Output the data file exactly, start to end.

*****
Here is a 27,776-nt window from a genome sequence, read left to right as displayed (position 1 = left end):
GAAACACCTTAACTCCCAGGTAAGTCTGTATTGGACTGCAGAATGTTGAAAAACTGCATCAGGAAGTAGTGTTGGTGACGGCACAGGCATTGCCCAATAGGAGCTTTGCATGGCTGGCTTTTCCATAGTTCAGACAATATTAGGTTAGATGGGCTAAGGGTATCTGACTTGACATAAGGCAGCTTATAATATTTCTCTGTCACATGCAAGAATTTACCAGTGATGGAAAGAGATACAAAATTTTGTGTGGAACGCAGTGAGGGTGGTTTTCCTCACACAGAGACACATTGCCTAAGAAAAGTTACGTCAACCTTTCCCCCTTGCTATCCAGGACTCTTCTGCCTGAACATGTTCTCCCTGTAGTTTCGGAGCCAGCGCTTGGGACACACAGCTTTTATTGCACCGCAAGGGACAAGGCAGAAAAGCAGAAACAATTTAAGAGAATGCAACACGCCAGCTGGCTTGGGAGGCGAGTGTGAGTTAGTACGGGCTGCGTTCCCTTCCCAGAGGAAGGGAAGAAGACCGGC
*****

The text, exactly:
Here is a 27,776-nt window from a genome sequence, read left to right as displayed (position 1 = left end):
GAAACACCTTAACTCCCAGGTAAGTCTGTATTGGACTGCAGAATGTTGAAAAACTGCATCAGGAAGTAGTGTTGGTGACGGCACAGGCATTGCCCAATAGGAGCTTTGCATGGCTGGCTTTTCCATAGTTCAGACAATATTAGGTTAGATGGGCTAAGGGTATCTGACTTGACATAAGGCAGCTTATAATATTTCTCTGTCACATGCAAGAATTTACCAGTGATGGAAAGAGATACAAAATTTTGTGTGGAACGCAGTGAGGGTGGTTTTCCTCACACAGAGACACATTGCCTAAGAAAAGTTACGTCAACCTTTCCCCCTTGCTATCCAGGACTCTTCTGCCTGAACATGTTCTCCCTGTAGTTTCGGAGCCAGCGCTTGGGACACACAGCTTTTATTGCACCGCAAGGGACAAGGCAGAAAAGCAGAAACAATTTAAGAGAATGCAACACGCCAGCTGGCTTGGGAGGCGAGTGTGAGTTAGTACGGGCTGCGTTCCCTTCCCAGAGGAAGGGAAGAAGACCGGC